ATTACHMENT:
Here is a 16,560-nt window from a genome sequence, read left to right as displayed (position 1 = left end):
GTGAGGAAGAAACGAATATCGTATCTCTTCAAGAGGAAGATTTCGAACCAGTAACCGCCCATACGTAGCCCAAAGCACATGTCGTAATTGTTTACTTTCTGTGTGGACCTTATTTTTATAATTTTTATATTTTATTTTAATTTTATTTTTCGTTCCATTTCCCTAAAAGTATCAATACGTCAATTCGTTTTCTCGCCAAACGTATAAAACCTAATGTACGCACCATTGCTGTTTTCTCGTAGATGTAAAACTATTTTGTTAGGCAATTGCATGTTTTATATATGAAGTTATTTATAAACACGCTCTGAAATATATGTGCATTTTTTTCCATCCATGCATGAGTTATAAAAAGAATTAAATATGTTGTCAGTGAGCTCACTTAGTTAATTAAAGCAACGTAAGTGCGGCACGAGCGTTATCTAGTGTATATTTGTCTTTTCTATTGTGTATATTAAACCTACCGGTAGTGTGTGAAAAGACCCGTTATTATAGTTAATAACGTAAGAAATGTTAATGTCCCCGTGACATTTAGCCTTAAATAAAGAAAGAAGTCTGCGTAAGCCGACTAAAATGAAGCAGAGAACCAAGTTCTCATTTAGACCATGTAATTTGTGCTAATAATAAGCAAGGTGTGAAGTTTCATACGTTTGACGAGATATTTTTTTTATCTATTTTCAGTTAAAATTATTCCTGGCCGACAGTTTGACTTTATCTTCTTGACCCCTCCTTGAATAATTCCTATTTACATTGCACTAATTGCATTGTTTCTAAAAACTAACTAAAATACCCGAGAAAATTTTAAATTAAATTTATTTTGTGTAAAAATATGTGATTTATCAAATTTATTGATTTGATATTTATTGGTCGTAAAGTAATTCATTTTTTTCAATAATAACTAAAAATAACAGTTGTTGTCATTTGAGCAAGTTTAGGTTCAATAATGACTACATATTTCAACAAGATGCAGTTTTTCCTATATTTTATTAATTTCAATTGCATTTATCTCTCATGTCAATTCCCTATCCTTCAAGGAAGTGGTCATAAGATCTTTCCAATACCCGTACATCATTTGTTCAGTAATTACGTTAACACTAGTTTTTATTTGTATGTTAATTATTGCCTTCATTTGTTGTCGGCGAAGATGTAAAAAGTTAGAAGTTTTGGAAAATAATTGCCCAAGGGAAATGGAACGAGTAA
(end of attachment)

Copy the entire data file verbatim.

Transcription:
Here is a 16,560-nt window from a genome sequence, read left to right as displayed (position 1 = left end):
GTGAGGAAGAAACGAATATCGTATCTCTTCAAGAGGAAGATTTCGAACCAGTAACCGCCCATACGTAGCCCAAAGCACATGTCGTAATTGTTTACTTTCTGTGTGGACCTTATTTTTATAATTTTTATATTTTATTTTAATTTTATTTTTCGTTCCATTTCCCTAAAAGTATCAATACGTCAATTCGTTTTCTCGCCAAACGTATAAAACCTAATGTACGCACCATTGCTGTTTTCTCGTAGATGTAAAACTATTTTGTTAGGCAATTGCATGTTTTATATATGAAGTTATTTATAAACACGCTCTGAAATATATGTGCATTTTTTTCCATCCATGCATGAGTTATAAAAAGAATTAAATATGTTGTCAGTGAGCTCACTTAGTTAATTAAAGCAACGTAAGTGCGGCACGAGCGTTATCTAGTGTATATTTGTCTTTTCTATTGTGTATATTAAACCTACCGGTAGTGTGTGAAAAGACCCGTTATTATAGTTAATAACGTAAGAAATGTTAATGTCCCCGTGACATTTAGCCTTAAATAAAGAAAGAAGTCTGCGTAAGCCGACTAAAATGAAGCAGAGAACCAAGTTCTCATTTAGACCATGTAATTTGTGCTAATAATAAGCAAGGTGTGAAGTTTCATACGTTTGACGAGATATTTTTTTTATCTATTTTCAGTTAAAATTATTCCTGGCCGACAGTTTGACTTTATCTTCTTGACCCCTCCTTGAATAATTCCTATTTACATTGCACTAATTGCATTGTTTCTAAAAACTAACTAAAATACCCGAGAAAATTTTAAATTAAATTTATTTTGTGTAAAAATATGTGATTTATCAAATTTATTGATTTGATATTTATTGGTCGTAAAGTAATTCATTTTTTTCAATAATAACTAAAAATAACAGTTGTTGTCATTTGAGCAAGTTTAGGTTCAATAATGACTACATATTTCAACAAGATGCAGTTTTTCCTATATTTTATTAATTTCAATTGCATTTATCTCTCATGTCAATTCCCTATCCTTCAAGGAAGTGGTCATAAGATCTTTCCAATACCCGTACATCATTTGTTCAGTAATTACGTTAACACTAGTTTTTATTTGTATGTTAATTATTGCCTTCATTTGTTGTCGGCGAAGATGTAAAAAGTTAGAAGTTTTGGAAAATAATTGCCCAAGGGAAATGGAACGAGTAA